Grappling and Joint Locks

By: James Liu

A joint lock is when you use your arm or legs to pull the joint of your opponent into a position that causes pain or discomfort. The lock can also hold your opponent in place until he or she submits or stops struggling. Grappling or Brazilian jiu-jitsu is a martial art where joint locks are common. The idea to get close to your opponent and to grab him in a hold is the centerpiece to grappling concept. Once the opponent is on the ground the fighter can maneuver to get a better grip or to change the hold so that the opponent will submit faster.

In competition or when sparring, some joint locks are not permitted. If the area of the joint is anywhere around the knees and ankles which are easily torn or the spine which could cause paralysis or worse, then the use of these locks is prohibited. The ankles and knees are especially vulnerable to these types of locks because the ligament could be torn or a knee cap could get knocked out of place. Reconstructive surgery is expensive and the recovery time is long. It is not advisable for anyone to attempt a joint lock on another person unless the fight was real and you are in danger.

Competition does allow for joint locks in the wrist. By using your hand and body weight against a persons wrist, you can cause the person you are fighting to reverse their movement of attack or submit in pain if the hold is good. There is more flexibility in the wrist area and injury is not as common. Another area is the elbow. By putting pressure on the opposite hinge of the elbow will cause the opponent to submit from either pain or their inability to break the hold. Too much pressure in this grappling technique and the elbow can hyperextend and serious injury can occur.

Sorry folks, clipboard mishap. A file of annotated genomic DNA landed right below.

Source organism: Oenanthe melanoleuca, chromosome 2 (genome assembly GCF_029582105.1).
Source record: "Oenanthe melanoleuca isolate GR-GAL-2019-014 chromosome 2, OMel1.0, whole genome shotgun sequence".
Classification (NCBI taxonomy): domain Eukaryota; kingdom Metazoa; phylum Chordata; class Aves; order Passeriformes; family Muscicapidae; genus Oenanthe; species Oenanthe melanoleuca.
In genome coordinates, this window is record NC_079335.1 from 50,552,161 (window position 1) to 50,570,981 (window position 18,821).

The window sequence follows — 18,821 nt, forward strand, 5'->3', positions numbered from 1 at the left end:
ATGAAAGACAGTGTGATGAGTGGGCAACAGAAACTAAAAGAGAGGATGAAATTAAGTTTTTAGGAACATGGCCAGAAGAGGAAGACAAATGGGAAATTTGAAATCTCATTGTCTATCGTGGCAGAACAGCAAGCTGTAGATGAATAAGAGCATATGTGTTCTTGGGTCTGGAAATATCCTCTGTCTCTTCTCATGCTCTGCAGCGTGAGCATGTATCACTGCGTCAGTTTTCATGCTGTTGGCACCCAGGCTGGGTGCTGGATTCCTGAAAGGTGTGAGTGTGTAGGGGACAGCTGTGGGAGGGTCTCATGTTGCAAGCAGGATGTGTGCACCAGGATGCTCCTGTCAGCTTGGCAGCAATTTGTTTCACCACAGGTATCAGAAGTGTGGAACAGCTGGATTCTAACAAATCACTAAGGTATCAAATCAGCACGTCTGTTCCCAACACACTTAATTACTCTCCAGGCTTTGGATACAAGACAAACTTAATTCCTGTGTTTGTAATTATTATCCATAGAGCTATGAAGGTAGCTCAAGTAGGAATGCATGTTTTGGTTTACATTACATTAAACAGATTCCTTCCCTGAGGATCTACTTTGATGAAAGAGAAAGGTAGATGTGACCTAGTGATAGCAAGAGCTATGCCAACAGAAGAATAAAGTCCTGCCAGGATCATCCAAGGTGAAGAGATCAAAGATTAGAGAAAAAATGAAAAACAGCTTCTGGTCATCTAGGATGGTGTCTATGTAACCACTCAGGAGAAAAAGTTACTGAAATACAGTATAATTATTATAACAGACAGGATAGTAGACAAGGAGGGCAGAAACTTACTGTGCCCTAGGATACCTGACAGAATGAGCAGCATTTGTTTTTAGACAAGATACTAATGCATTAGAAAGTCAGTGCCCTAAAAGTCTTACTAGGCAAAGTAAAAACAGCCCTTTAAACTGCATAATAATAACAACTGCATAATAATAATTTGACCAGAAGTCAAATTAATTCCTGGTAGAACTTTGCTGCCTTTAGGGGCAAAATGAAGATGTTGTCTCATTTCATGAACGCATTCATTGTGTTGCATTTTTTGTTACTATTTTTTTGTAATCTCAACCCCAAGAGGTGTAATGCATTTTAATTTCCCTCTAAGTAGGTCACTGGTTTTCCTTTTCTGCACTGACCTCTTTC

A grappler not only wants to hold down the fighter but they are also trained in inflicting pain. They are taught pressure points where pain can be inflicted and submission will commence. Pressure points are areas of the body that has a large concentration of nerve endings. When pressure is applied to this area intense pain is felt and the natural reaction is to go in the opposite direction of the pressure or to jerk away quickly. Using pressure points in grappling can allow the fighter to maneuver the opponent in the direction of their choosing by picking the appropriate spot to apply pressure.

Remember you level of training when trying joint locks or pushing pressure points. At lower level you are too inexperienced and you might cause serious injury to your sparring partner. At the upper levels of competition remember that the person you are fighting is trained as you are and any attempt to use joint locks or pressure points will be met with matching resistance. Remember though the idea is to win your match, using a joint lock or pressure point may be using too much force in a friendly sparring match. Use your head before you use your body and fewer injuries will occur.

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